Not only mine, the Westerville Public Library, but the Stark County District Library. I try to limit my Interlibrary Loans, but sometimes I just HAVE to read a book WPL doesn't have.
Always love Gordon Korman's writing, which is just a pleasure to read, but after finishing Pop I got to thinking about the diversity of topics that he has covered. His ideas are so original-- no wonder he is so popular. Marcus has moved to town and wants to play football, but the local team had a successful season last year, and it's hard to get on. He starts to practice in the park with an older man, Charlie, who is a hard-hitting football player but rather odd-- he takes off when he accidentally throws a football through a car window, leaving Marcus to take the blame. It turns out that Charlie is a local hero, but it becomes evident that he has a lot of problems. I won't spoil it by saying what they are, but this was a nice balance of football and "issues" that I know the readers will enjoy.
Mitali Perkins' The Secret Keeper was fascinating. Set in 1970s India, it concerns Asha, whose father goes to the US to try to find work as an engineer. Asha, her mother (who is prone to crushing depression), and her beautiful older sister move in with relatives who are not as forward thinking as Asha's father, and are appalled that Asha is good at school (she is not allowed to attend any more), plays tennis, and doesn't care about her appearance. When Asha's father is killed, the family rushes to marry off Asha's sister. This is an important book for girls in the US to read, so that they can appreciate how many opportunities they have for education and advancement. The note at the back about life in India today is helpful.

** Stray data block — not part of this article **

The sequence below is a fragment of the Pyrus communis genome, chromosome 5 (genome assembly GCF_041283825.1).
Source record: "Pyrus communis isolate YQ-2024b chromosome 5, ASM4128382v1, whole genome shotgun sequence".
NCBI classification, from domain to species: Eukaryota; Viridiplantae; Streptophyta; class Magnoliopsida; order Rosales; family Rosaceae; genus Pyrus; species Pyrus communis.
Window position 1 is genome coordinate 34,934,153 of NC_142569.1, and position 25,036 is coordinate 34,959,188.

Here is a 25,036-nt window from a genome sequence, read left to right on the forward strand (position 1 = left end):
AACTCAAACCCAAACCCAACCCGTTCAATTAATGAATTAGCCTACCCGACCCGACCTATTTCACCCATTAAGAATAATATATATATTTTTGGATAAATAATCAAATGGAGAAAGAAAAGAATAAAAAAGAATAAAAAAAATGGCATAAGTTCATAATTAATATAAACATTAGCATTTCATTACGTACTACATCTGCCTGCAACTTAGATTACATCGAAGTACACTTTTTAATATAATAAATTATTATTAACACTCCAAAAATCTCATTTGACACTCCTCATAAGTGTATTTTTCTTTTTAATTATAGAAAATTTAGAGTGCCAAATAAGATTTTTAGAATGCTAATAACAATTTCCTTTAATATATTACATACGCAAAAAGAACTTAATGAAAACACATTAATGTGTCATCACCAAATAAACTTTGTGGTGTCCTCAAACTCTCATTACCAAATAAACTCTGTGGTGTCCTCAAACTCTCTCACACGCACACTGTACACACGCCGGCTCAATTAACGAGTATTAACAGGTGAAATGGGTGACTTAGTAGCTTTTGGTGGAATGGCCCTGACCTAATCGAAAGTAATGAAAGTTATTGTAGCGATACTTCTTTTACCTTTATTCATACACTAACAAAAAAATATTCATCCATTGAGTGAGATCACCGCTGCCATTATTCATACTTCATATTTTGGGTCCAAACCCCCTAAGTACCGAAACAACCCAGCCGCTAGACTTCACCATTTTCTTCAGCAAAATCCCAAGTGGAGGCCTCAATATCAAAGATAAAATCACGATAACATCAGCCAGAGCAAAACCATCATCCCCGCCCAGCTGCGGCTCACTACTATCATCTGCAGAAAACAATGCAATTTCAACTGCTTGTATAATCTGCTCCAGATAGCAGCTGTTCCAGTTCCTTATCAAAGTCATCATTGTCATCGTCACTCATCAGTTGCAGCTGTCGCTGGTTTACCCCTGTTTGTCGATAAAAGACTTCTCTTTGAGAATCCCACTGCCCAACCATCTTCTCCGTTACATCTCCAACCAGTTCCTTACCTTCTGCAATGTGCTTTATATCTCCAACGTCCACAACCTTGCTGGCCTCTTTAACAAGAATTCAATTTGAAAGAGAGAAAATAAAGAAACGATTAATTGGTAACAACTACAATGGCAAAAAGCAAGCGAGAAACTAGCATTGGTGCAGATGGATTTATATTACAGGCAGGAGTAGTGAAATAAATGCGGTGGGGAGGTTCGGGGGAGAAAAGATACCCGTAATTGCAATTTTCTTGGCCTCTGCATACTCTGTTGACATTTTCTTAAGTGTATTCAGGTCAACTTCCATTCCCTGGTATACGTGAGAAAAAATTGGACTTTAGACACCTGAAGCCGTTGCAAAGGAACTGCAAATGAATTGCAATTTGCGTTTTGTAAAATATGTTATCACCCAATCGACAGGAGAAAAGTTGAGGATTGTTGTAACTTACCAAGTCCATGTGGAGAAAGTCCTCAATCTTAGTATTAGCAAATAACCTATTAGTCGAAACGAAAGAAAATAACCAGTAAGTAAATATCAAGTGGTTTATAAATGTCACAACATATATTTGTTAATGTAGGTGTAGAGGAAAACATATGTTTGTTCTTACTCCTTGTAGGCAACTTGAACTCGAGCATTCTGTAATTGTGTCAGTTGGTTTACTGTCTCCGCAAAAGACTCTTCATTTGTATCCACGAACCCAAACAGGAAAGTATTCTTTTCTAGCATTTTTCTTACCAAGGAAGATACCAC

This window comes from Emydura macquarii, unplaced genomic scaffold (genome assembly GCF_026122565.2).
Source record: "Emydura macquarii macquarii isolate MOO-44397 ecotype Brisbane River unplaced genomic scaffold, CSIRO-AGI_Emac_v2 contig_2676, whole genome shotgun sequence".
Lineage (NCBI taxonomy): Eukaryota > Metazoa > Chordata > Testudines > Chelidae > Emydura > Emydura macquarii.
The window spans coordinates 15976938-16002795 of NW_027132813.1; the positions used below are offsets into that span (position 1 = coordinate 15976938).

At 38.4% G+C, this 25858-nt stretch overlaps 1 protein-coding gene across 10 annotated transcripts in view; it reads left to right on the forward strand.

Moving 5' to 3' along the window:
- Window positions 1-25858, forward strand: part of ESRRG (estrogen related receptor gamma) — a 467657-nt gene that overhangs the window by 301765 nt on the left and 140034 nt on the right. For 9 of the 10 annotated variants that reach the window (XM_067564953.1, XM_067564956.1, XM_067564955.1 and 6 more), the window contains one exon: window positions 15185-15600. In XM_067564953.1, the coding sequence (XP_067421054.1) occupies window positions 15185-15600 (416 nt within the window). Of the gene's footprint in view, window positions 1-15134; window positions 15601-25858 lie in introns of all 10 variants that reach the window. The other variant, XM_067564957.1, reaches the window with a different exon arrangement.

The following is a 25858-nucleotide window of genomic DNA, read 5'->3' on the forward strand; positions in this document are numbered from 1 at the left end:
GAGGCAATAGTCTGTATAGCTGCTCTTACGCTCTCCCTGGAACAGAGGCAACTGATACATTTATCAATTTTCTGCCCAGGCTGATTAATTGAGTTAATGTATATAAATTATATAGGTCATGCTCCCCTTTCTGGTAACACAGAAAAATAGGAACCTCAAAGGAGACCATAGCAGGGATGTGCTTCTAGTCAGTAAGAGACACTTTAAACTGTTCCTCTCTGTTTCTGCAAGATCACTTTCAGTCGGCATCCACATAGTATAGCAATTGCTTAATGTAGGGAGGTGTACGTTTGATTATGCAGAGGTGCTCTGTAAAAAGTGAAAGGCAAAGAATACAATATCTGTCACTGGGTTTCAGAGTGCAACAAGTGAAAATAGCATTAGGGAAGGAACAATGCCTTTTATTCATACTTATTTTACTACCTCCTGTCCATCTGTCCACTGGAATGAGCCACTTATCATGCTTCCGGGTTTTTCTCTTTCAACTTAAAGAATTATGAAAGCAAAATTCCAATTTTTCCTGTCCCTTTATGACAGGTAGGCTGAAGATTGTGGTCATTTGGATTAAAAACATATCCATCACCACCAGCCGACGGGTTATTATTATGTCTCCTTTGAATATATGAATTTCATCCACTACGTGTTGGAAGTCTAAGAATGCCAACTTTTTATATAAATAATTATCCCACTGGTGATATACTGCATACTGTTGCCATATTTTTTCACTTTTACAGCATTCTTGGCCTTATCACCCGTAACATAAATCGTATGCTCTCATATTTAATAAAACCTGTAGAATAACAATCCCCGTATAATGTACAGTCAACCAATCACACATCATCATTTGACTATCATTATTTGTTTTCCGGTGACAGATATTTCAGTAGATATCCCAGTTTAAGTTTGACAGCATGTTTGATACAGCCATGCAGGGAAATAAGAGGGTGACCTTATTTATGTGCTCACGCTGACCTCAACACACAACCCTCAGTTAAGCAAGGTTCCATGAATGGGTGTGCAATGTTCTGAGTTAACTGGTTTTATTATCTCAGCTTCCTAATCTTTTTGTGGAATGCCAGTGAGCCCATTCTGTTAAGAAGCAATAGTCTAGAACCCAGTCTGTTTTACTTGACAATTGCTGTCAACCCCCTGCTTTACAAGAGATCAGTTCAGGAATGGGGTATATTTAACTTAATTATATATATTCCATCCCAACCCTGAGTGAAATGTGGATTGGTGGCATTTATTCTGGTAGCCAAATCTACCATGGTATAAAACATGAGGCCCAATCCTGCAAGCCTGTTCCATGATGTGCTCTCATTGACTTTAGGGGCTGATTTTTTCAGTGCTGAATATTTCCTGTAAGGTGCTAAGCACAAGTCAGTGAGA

Pearl Fuyo Gaskins' What Are You?: Voices of mixed-race young people was published in 1999, but still is valid today. Essays from people with a variety of ages and ethnicities cover a wide range of topics-- dealing with well-meaning people who think they are exotic, with classmates who don't like them once they find out the students' backgrounds, inner struggles trying to balance two different cultures, etc. Well worth a perusal, expecially since there are even more multiracial children today than there were ten years ago.
Also looked at Walter Dean Myers Riot. Had doubts about the particular historical events, and when it turned out to be in play form, decided I would pass. Koertge's Deadville made me think of this: if authors write what they know, just how many drugs has this author done. Treated very casually, I will pass on this one. Block's Pretty Dead was slow going, being mainly description instead of action, and then the f-bomb dropped on page 22 and I gave up. Now I must go chant to myself "Can't buy everything" for a while.